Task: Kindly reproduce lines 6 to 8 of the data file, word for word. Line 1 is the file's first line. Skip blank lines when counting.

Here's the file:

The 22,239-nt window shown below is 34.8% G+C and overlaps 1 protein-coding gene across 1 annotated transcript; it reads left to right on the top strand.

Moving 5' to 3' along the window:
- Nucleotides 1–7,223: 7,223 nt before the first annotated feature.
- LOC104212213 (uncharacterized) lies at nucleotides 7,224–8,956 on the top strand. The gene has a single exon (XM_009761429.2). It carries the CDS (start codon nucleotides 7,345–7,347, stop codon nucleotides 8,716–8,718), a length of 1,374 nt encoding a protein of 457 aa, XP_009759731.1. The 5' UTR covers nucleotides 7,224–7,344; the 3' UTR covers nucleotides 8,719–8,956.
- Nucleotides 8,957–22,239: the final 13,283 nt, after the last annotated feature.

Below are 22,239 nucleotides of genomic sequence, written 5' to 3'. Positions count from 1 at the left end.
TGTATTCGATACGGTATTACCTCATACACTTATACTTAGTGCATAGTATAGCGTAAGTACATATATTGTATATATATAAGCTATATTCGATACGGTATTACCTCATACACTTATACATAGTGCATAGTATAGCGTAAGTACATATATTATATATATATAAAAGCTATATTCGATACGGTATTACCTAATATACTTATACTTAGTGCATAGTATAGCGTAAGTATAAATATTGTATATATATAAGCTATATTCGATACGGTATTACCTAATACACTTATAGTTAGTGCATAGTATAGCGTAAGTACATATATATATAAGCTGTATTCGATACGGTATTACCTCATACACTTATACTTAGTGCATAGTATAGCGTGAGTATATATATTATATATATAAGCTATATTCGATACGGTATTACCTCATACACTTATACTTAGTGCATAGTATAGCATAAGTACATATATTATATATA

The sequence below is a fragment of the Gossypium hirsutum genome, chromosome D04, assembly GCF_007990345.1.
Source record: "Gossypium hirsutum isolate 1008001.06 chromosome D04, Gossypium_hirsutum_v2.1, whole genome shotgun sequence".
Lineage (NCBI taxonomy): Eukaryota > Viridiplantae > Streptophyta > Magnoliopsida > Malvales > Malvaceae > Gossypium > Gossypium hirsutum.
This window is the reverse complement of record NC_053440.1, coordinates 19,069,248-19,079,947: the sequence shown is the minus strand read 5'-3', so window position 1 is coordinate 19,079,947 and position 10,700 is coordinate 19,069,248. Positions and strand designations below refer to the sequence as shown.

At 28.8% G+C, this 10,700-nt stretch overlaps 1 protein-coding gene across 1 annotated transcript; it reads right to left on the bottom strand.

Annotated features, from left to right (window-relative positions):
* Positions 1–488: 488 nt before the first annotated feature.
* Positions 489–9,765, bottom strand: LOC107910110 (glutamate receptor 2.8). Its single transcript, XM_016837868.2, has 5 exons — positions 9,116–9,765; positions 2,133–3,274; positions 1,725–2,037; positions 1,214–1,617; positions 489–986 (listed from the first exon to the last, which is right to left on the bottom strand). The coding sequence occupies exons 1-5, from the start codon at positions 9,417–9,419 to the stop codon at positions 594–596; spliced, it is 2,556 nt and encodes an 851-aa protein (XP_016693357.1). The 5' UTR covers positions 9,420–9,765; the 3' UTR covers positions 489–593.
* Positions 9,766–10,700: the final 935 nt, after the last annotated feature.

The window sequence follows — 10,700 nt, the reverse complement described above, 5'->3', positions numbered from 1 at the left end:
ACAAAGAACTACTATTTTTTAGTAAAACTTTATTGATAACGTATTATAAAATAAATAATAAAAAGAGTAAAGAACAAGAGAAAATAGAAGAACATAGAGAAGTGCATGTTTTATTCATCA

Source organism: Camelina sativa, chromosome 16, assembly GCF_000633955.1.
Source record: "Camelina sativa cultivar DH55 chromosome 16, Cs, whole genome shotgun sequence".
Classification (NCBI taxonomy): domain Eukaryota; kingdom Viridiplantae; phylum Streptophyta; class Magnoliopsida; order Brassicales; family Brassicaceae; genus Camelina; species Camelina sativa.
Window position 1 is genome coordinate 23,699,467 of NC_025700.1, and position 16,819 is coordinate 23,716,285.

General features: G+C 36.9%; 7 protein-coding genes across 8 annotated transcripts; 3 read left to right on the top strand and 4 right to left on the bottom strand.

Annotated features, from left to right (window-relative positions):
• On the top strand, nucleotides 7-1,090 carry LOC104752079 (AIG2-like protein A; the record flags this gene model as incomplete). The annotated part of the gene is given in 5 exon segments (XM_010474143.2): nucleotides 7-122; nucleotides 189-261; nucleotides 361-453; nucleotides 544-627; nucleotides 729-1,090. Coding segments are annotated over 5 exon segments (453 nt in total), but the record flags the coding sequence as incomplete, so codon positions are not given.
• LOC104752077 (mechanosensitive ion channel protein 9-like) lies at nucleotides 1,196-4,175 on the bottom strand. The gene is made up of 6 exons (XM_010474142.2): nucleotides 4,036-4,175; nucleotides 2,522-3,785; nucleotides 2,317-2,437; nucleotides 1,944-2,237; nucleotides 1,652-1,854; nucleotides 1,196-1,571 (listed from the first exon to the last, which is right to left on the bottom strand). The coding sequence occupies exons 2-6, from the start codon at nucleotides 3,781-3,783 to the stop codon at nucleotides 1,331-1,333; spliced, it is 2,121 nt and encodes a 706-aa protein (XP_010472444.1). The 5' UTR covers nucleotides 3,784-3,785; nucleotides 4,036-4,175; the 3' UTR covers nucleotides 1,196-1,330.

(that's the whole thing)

Below are 22,239 nucleotides of genomic sequence, written 5' to 3'. Positions count from 1 at the left end.
TGTATTCGATACGGTATTACCTCATACACTTATACTTAGTGCATAGTATAGCGTAAGTACATATATTGTATATATATAAGCTATATTCGATACGGTATTACCTCATACACTTATACATAGTGCATAGTATAGCGTAAGTACATATATTATATATATATAAAAGCTATATTCGATACGGTATTACCTAATATACTTATACTTAGTGCATAGTATAGCGTAAGTATAAATATTGTATATATATAAGCTATATTCGATACGGTATTACCTAATACACTTATAGTTAGTGCATAGTATAGCGTAAGTACATATATATATAAGCTGTATTCGATACGGTATTACCTCATACACTTATACTTAGTGCATAGTATAGCGTGAGTATATATATTATATATATAAGCTATATTCGATACGGTATTACCTCATACACTTATACTTAGTGCATAGTATAGCATAAGTACATATATTATATATA

The sequence below is a fragment of the Gossypium hirsutum genome, chromosome D04, assembly GCF_007990345.1.